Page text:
September 19, 2016: International Reviews of Immunology
Karolina Okła, Iwona Wertel, Grzegorz Polak, Justyna Surówka, Anna Wawruszak, Jan Kotarski
Cancers are complex masses of malignant cells and nonmalignant cells that create the tumor microenvironment (TME). Non-transformed cells of the TME such as tumor-associated macrophages (TAMs) and myeloid-derived suppressor cells (MDSCs) have been observed in the TME of ovarian cancer (OC) patients. Although these subsets may contribute to each step of carcinogenesis and are commonly associated with poor prognosis, still little is known about creation of the protumor microenvironment in OC. In this review, we focused on the nature and prognostic significance of TAMs and MDSCs in OC patients...
September 19, 2016: International Reviews of Immunology
Adrian Bot, Himanshu Kumar
No abstract text is available yet for this article.
July 3, 2016: International Reviews of Immunology
Jiemiao Hu, Jun Yan, Ganesh Rao, Khatri Latha, Willem W Overwijk, Amy B Heimberger, Shulin Li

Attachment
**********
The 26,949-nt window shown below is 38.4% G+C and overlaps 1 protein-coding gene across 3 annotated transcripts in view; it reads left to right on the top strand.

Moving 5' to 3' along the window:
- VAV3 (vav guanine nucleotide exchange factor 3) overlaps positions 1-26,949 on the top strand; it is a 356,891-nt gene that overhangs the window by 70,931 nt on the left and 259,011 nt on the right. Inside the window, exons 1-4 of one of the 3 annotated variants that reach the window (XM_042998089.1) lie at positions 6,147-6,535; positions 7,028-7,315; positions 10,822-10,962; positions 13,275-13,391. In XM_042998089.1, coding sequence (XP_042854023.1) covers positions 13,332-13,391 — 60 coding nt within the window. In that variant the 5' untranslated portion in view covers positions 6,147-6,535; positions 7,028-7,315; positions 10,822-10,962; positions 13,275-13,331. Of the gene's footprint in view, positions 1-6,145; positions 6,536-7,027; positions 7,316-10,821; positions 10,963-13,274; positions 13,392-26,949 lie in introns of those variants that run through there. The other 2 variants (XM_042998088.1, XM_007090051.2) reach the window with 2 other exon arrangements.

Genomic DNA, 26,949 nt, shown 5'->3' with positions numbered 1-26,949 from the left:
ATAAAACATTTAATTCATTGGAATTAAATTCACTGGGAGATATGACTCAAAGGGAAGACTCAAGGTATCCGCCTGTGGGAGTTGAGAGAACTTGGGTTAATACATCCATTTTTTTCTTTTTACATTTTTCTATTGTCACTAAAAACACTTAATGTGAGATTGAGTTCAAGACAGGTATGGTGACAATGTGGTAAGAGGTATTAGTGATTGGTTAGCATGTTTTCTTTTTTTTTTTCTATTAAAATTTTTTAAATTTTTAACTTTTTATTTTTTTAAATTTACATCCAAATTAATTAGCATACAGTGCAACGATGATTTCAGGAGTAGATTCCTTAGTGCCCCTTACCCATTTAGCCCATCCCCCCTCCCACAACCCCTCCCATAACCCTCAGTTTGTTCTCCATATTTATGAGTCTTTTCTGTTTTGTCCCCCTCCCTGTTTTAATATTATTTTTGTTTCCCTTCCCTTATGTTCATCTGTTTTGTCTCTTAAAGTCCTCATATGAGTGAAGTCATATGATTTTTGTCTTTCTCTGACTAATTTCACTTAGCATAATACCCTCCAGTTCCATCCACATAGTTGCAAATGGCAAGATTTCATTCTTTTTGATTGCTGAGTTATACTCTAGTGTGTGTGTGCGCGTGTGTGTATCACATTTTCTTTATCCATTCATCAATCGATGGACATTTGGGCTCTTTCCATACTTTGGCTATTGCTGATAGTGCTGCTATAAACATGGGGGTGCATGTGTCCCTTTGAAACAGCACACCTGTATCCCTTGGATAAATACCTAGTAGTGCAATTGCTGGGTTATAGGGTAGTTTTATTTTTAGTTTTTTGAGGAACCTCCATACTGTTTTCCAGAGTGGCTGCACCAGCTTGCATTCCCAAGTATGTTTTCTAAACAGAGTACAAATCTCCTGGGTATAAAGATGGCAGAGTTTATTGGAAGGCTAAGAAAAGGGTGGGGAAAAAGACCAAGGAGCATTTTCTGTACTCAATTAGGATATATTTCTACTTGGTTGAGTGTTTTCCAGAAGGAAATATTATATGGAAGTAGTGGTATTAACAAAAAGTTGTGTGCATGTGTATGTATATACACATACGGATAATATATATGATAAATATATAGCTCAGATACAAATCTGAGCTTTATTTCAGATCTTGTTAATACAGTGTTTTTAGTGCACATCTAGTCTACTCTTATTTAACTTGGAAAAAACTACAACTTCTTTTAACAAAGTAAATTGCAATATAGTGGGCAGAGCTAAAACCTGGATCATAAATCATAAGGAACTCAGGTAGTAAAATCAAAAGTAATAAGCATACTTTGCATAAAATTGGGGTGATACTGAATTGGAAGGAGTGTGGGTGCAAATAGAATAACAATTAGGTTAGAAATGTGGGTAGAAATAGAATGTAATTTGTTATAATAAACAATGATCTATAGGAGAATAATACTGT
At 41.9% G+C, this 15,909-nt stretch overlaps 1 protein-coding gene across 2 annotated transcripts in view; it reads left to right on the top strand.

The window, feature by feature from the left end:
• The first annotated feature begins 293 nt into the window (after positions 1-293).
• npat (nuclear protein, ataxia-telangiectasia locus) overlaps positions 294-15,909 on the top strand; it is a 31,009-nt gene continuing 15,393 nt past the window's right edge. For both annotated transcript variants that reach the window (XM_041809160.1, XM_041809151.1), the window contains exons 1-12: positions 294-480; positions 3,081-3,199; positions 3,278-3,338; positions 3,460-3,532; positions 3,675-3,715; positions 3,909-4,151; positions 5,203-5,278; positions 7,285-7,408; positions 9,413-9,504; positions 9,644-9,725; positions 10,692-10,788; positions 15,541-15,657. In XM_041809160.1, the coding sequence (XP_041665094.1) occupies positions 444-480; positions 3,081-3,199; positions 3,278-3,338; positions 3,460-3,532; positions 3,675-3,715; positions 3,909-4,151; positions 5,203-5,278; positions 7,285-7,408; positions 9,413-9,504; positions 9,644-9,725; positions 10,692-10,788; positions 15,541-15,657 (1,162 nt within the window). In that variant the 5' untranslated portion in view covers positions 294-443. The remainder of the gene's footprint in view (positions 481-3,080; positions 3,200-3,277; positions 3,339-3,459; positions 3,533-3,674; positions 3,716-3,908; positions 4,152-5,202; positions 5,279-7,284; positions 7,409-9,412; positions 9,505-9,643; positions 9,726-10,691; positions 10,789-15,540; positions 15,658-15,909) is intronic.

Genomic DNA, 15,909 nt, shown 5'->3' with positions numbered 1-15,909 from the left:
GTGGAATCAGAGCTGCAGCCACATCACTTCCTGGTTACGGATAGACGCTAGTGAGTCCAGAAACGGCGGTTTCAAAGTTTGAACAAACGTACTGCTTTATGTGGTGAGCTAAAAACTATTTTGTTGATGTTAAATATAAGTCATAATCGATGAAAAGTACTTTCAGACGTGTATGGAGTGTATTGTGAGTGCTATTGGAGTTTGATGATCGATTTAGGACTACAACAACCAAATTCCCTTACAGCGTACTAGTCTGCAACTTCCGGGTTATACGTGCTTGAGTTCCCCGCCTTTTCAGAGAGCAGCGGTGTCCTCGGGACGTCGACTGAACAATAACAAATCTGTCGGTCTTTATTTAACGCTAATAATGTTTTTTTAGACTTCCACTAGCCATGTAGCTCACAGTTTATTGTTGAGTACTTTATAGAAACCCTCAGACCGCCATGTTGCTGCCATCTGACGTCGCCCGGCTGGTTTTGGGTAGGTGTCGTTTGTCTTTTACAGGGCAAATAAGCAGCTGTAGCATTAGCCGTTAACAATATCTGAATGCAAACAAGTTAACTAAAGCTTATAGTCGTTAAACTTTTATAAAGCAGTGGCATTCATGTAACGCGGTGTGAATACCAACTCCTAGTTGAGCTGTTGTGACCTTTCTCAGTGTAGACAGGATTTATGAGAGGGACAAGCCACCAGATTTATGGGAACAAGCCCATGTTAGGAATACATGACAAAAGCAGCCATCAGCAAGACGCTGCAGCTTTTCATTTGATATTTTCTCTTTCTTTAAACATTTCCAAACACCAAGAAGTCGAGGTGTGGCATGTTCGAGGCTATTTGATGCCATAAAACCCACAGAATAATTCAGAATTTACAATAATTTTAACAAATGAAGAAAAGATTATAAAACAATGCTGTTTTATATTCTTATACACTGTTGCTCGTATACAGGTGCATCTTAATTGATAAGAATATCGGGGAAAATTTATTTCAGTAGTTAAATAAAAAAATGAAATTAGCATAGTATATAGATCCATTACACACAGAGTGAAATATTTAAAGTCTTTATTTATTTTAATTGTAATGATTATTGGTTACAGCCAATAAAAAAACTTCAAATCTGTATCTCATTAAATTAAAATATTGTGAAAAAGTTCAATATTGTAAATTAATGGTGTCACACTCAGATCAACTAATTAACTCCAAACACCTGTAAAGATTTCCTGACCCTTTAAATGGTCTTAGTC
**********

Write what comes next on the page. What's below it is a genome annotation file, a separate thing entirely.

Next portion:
Fibrinogen-like protein 2 (Fgl2), a member of the fibrinogen family, can be expressed as a membrane-associated protein with coagulation activity or in a secreted form possessing unique immune suppressive functions. The biological importance of Fgl2 is evident within viral-induced fibrin depositing inflammatory diseases and malignancies and provides a compelling rationale for Fgl2 expression to not only be considered as a disease biomarker but also as a therapeutic target. This article will provide a comprehensive review of the currently known biological properties of Fgl2 and clarifies future scientific directives...
July 3, 2016: International Reviews of Immunology
Adrian Bot
No abstract text is available yet for this article.
May 3, 2016: International Reviews of Immunology
Amin Zakeri, Hassan Borji, Alireza Haghparast